The next hour and a half of walking passed relatively quickly as we chatted along the way, coming to our lunch stop in another small town. This wasn't my favorite meal, but still tasty, consisting of soup, fried noodles, mint salad, tomato slices, and an omelet. We took another hour-long siesta after lunch, during which Igor and Nacho got a bit lost as they attempted to explore the little town! Immediately after lunch and siesta, we continued to a fresh spring, where we had been promised the opportunity to do some swimming. Unfortunately it was a bit smaller than we had pictured, and we wound up getting reprimanded for not obeying rules which we were unaware of, that is, that certain parts of the spring shouldn't be entered at all, other parts shouldn't be entered by women, and that I shouldn't stand around to dry off in a bikini, even if no one is around. Bah! We eventually reached an understanding with our guide that we need to be told what the rules are before being scolded for disobeying them, and we began our walk again.
We followed a path next to the river that the spring feeds, alongside the edges of farmland. At an opening in the river we spotted a group of young boys bathing and swimming with a pair of water buffalo, screaming with glee as they leapt from their backs and splashed around in the water. Further along, we took a quick break in the shade of another group of trees, with rocky hillsides in front of us and tiered farmland all around us. Eventually we arrived at our village for the night, stopping at a small store to pick up a bit more rum and snacks, enjoying cold beverages on the patio before walking a few more meters to our home for the evening, just across from the local monastery. The village was so beautiful, with tall thatched homes on stilts surrounded by equally tall banana and frangipani trees. We settled into the large, garlic-free room, playing cards until dinner, my favorite meal of the entire trip. We were served fish in a tomato sauce, asparagus, eggplant, and snap peas that we poured over rice, as well as soup and french fries. We devoured the meal, chatting with William and the owner of the house afterwards - an older woman with six grown children, she works in the village as a schoolteacher for 7-9 year olds. She had a lined face and bright, smiling eyes, and she asked each one of us, through our guide, what our ages and occupations were (or had been!).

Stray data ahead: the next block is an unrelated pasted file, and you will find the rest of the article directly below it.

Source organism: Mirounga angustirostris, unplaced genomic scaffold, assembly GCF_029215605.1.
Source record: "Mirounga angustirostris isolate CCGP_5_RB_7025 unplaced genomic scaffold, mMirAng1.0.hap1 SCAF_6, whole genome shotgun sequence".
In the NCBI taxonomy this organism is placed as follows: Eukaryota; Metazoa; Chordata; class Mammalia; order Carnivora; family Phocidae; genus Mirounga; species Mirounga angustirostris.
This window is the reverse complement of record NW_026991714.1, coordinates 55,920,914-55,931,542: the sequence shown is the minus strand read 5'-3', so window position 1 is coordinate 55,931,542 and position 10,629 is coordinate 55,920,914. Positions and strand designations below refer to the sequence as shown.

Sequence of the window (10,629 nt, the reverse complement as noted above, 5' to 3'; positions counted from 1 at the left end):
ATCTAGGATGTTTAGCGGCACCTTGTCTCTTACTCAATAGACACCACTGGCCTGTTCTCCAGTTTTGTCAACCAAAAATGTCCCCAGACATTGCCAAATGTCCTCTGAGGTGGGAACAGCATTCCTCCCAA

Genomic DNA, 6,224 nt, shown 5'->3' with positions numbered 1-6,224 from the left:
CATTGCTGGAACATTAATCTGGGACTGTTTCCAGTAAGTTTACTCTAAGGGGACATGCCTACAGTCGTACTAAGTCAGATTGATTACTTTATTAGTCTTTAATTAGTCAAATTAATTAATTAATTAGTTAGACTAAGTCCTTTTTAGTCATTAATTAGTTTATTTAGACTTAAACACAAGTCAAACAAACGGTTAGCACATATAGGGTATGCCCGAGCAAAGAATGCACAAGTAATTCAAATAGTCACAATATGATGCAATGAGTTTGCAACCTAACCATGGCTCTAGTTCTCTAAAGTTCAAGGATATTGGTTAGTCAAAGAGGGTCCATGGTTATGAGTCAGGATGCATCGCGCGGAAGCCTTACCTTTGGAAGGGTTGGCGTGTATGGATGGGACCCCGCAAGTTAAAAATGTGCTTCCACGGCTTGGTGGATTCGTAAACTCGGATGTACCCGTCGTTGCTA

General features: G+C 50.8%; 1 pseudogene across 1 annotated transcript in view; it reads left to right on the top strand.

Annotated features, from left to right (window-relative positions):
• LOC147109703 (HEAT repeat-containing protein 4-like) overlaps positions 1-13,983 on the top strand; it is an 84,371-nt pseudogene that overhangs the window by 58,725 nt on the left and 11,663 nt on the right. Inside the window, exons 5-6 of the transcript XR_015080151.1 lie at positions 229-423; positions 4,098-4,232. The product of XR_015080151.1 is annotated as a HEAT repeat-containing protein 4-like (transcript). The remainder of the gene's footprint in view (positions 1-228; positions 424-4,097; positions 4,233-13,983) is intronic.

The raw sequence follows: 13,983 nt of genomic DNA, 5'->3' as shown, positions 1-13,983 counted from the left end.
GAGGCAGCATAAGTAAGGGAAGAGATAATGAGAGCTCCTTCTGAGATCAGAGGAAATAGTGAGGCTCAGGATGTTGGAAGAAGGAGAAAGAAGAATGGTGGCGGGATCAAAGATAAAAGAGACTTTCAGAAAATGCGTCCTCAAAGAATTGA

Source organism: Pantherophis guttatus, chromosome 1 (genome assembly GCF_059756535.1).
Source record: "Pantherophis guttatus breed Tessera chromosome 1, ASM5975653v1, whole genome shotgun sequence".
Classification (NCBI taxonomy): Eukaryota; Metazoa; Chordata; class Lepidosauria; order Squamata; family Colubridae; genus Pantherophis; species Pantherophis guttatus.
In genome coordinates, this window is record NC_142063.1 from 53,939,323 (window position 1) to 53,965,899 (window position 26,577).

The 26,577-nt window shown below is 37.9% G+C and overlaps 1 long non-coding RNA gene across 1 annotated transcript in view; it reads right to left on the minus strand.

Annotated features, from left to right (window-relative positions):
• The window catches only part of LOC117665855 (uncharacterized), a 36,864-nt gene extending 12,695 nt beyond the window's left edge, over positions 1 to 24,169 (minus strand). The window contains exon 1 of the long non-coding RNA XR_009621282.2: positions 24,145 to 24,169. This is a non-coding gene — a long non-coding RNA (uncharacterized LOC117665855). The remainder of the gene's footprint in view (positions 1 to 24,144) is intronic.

Once she had retired for the night, we resumed our card game and broke into the rum, converting the game into a drinking version, with hilarious rules. After two straight days of walking, however, we didn't last long, and we started getting ready for bed relatively early. A few of us stayed awake for a bit, asking questions and sharing information from our various countries. For me, this meant explaining how American elections work, particularly the electoral college (in that it exists and how it operates), and a conversation on our bizarre relationship with gun laws!
We awoke far too early the next morning, after an overly ambitious rooster decided to perch himself in the tree directly outside our window and make his presence known around 4 am. Sometime around 5 or 5:30, I finally dragged myself out of bed (okay, off my pallet), and into the kitchen to watch another set of breakfast preparations. This time, we were treated to 'pancakes' (crepes), which were delicately prepared in a small wok and served with a drizzle of sweetened condensed milk, the sweetener of choice in Southeast Asia, and a side of fresh mangos and bananas.
We gathered up our things and set out for our final day, walking up steep hills over red clay to a road bed, where we were treated to more incredible views of the village we had just departed and the surrounding landscape. We took a few short breaks due to the heat, passing through a small village where locals were stripping pieces of bamboo and weaving baskets along the side of the path. Eventually we started on a steep downhill, moving quickly over stones and red clay through what felt like a lush jungle, with our destination - a small village on the bank of Inle Lake - just visible off in the distance. We passed through a tall bamboo forest before diving in another jungle-like space, William leading us in a charge down the mountain. Finally we reached the entrance to the lake district, where we paid a small fee, then settled into a beautiful, simple restaurant with bamboo chairs and shelters with thatched roofs. We had a simple meal of noodle soup, and we celebrated the end of our trek with a toast, clinking together bottles of cold, refreshing Myanmar beer.
After lunch, we said farewell to William and retrieved our luggage from Kalaw, then followed a boat driver out to a long canal with tall reeds on either side, to a waiting longtail boat (much longer and narrower than the Thai version). The next hour in the boat was a bit magical, as we first cruised through the canal, passing small, stilted huts, and locals in their own smaller, non-motorized boats, wearing wide-brimmed hats and carrying everything from bags of cement to piles of fresh produce. Eventually we came out of the narrow canal into the much wider lake, surrounded by distant mountains, silted huts visible in silhouette. We passed distant boats with the famous Inle fishermen casting nets, steering their boats with a single leg curled around a paddle, stirring the water around them. We saw plenty of other motorized boats as well - some acting as taxis, full of locals hiding from the sun under umbrellas, and a handful that appeared to be full of tourists Finally we pulled in, parking the boat just across from the Gypsy Hotel, which seemed as good a spot as any to stay for a few nights.
After checking in, we got to enjoy our first showers in a few days, wandering out into the town to locate food and beverages to celebrate the end of the trek, finally being clean, and for Jimmy and I to bid farewell to our new Spanish compadres before they departed the next morning. The trek from Kalaw to Inle was definitely one of the highlights of our visit to Myanmar, and we were lucky to have wound up with such a fun group to accompany us.